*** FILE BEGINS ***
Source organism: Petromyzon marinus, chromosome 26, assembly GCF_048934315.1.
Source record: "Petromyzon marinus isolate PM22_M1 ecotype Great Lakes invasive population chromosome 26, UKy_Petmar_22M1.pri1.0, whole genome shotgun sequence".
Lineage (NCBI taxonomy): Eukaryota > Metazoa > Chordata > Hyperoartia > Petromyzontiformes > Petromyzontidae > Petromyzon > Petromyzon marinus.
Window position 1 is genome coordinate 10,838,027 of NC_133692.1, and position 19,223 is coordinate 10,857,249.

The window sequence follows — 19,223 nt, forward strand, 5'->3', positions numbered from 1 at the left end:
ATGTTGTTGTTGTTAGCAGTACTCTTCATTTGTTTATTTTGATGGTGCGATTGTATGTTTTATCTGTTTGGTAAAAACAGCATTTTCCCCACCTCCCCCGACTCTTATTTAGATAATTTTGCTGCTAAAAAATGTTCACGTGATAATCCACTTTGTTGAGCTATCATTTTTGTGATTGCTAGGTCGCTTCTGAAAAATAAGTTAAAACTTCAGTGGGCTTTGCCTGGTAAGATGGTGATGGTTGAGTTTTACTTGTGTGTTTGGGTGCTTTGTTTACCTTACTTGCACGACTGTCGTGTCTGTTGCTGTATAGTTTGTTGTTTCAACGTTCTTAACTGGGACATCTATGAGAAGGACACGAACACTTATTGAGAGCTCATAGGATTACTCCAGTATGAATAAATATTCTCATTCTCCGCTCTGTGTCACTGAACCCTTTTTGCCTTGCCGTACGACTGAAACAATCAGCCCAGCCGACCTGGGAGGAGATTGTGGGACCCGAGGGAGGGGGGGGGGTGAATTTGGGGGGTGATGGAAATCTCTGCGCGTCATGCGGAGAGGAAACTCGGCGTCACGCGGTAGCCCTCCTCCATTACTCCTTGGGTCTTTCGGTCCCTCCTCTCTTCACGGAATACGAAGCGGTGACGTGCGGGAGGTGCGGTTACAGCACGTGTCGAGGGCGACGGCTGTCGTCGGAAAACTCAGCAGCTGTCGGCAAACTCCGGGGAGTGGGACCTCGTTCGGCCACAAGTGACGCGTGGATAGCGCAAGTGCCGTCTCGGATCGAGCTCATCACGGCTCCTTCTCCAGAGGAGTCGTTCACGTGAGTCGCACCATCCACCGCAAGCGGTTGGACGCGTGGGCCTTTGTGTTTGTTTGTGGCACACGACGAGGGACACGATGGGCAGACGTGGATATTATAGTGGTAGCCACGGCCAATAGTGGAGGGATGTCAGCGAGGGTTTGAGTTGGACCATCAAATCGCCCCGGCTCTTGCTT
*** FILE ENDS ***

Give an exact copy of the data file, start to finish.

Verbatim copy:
Source organism: Petromyzon marinus, chromosome 26, assembly GCF_048934315.1.
Source record: "Petromyzon marinus isolate PM22_M1 ecotype Great Lakes invasive population chromosome 26, UKy_Petmar_22M1.pri1.0, whole genome shotgun sequence".
Lineage (NCBI taxonomy): Eukaryota > Metazoa > Chordata > Hyperoartia > Petromyzontiformes > Petromyzontidae > Petromyzon > Petromyzon marinus.
Window position 1 is genome coordinate 10,838,027 of NC_133692.1, and position 19,223 is coordinate 10,857,249.

The window sequence follows — 19,223 nt, forward strand, 5'->3', positions numbered from 1 at the left end:
ATGTTGTTGTTGTTAGCAGTACTCTTCATTTGTTTATTTTGATGGTGCGATTGTATGTTTTATCTGTTTGGTAAAAACAGCATTTTCCCCACCTCCCCCGACTCTTATTTAGATAATTTTGCTGCTAAAAAATGTTCACGTGATAATCCACTTTGTTGAGCTATCATTTTTGTGATTGCTAGGTCGCTTCTGAAAAATAAGTTAAAACTTCAGTGGGCTTTGCCTGGTAAGATGGTGATGGTTGAGTTTTACTTGTGTGTTTGGGTGCTTTGTTTACCTTACTTGCACGACTGTCGTGTCTGTTGCTGTATAGTTTGTTGTTTCAACGTTCTTAACTGGGACATCTATGAGAAGGACACGAACACTTATTGAGAGCTCATAGGATTACTCCAGTATGAATAAATATTCTCATTCTCCGCTCTGTGTCACTGAACCCTTTTTGCCTTGCCGTACGACTGAAACAATCAGCCCAGCCGACCTGGGAGGAGATTGTGGGACCCGAGGGAGGGGGGGGGGTGAATTTGGGGGGTGATGGAAATCTCTGCGCGTCATGCGGAGAGGAAACTCGGCGTCACGCGGTAGCCCTCCTCCATTACTCCTTGGGTCTTTCGGTCCCTCCTCTCTTCACGGAATACGAAGCGGTGACGTGCGGGAGGTGCGGTTACAGCACGTGTCGAGGGCGACGGCTGTCGTCGGAAAACTCAGCAGCTGTCGGCAAACTCCGGGGAGTGGGACCTCGTTCGGCCACAAGTGACGCGTGGATAGCGCAAGTGCCGTCTCGGATCGAGCTCATCACGGCTCCTTCTCCAGAGGAGTCGTTCACGTGAGTCGCACCATCCACCGCAAGCGGTTGGACGCGTGGGCCTTTGTGTTTGTTTGTGGCACACGACGAGGGACACGATGGGCAGACGTGGATATTATAGTGGTAGCCACGGCCAATAGTGGAGGGATGTCAGCGAGGGTTTGAGTTGGACCATCAAATCGCCCCGGCTCTTGCTT